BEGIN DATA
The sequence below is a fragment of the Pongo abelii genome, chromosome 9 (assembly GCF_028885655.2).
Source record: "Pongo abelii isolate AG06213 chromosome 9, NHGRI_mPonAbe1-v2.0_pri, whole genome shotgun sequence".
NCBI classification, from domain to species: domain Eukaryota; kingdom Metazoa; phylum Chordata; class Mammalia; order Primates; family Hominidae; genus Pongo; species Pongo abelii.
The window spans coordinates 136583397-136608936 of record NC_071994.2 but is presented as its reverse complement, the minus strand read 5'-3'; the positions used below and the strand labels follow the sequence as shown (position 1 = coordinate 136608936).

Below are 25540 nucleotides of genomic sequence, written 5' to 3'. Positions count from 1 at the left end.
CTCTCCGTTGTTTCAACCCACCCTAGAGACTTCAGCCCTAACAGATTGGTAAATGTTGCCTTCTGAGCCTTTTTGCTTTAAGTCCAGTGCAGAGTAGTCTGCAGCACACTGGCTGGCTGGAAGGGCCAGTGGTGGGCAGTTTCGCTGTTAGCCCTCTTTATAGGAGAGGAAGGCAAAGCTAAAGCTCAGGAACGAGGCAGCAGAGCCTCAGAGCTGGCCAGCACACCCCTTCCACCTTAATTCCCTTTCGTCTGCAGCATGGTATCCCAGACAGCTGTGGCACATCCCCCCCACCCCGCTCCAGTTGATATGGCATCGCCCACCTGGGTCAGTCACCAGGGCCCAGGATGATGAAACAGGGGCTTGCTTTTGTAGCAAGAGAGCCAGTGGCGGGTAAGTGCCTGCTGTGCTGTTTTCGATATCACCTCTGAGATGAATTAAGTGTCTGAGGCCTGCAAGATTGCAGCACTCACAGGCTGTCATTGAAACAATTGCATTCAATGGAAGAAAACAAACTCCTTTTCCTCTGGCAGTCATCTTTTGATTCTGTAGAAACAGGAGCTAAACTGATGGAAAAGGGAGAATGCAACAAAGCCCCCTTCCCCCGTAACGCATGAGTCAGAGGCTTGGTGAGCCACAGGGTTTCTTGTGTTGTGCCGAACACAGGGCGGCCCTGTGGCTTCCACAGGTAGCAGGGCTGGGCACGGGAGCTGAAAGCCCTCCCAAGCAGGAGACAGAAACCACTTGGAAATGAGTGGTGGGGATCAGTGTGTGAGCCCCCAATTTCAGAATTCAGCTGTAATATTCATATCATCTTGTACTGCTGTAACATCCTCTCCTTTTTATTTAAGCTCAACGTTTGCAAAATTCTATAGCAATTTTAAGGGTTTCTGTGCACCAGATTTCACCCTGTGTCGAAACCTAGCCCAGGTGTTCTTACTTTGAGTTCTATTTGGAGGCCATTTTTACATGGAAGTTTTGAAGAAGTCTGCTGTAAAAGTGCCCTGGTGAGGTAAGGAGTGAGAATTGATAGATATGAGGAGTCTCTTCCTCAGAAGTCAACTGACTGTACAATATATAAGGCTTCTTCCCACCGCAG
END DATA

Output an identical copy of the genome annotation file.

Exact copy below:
The sequence below is a fragment of the Pongo abelii genome, chromosome 9 (assembly GCF_028885655.2).
Source record: "Pongo abelii isolate AG06213 chromosome 9, NHGRI_mPonAbe1-v2.0_pri, whole genome shotgun sequence".
NCBI classification, from domain to species: domain Eukaryota; kingdom Metazoa; phylum Chordata; class Mammalia; order Primates; family Hominidae; genus Pongo; species Pongo abelii.
The window spans coordinates 136583397-136608936 of record NC_071994.2 but is presented as its reverse complement, the minus strand read 5'-3'; the positions used below and the strand labels follow the sequence as shown (position 1 = coordinate 136608936).

Below are 25540 nucleotides of genomic sequence, written 5' to 3'. Positions count from 1 at the left end.
CTCTCCGTTGTTTCAACCCACCCTAGAGACTTCAGCCCTAACAGATTGGTAAATGTTGCCTTCTGAGCCTTTTTGCTTTAAGTCCAGTGCAGAGTAGTCTGCAGCACACTGGCTGGCTGGAAGGGCCAGTGGTGGGCAGTTTCGCTGTTAGCCCTCTTTATAGGAGAGGAAGGCAAAGCTAAAGCTCAGGAACGAGGCAGCAGAGCCTCAGAGCTGGCCAGCACACCCCTTCCACCTTAATTCCCTTTCGTCTGCAGCATGGTATCCCAGACAGCTGTGGCACATCCCCCCCACCCCGCTCCAGTTGATATGGCATCGCCCACCTGGGTCAGTCACCAGGGCCCAGGATGATGAAACAGGGGCTTGCTTTTGTAGCAAGAGAGCCAGTGGCGGGTAAGTGCCTGCTGTGCTGTTTTCGATATCACCTCTGAGATGAATTAAGTGTCTGAGGCCTGCAAGATTGCAGCACTCACAGGCTGTCATTGAAACAATTGCATTCAATGGAAGAAAACAAACTCCTTTTCCTCTGGCAGTCATCTTTTGATTCTGTAGAAACAGGAGCTAAACTGATGGAAAAGGGAGAATGCAACAAAGCCCCCTTCCCCCGTAACGCATGAGTCAGAGGCTTGGTGAGCCACAGGGTTTCTTGTGTTGTGCCGAACACAGGGCGGCCCTGTGGCTTCCACAGGTAGCAGGGCTGGGCACGGGAGCTGAAAGCCCTCCCAAGCAGGAGACAGAAACCACTTGGAAATGAGTGGTGGGGATCAGTGTGTGAGCCCCCAATTTCAGAATTCAGCTGTAATATTCATATCATCTTGTACTGCTGTAACATCCTCTCCTTTTTATTTAAGCTCAACGTTTGCAAAATTCTATAGCAATTTTAAGGGTTTCTGTGCACCAGATTTCACCCTGTGTCGAAACCTAGCCCAGGTGTTCTTACTTTGAGTTCTATTTGGAGGCCATTTTTACATGGAAGTTTTGAAGAAGTCTGCTGTAAAAGTGCCCTGGTGAGGTAAGGAGTGAGAATTGATAGATATGAGGAGTCTCTTCCTCAGAAGTCAACTGACTGTACAATATATAAGGCTTCTTCCCACCGCAG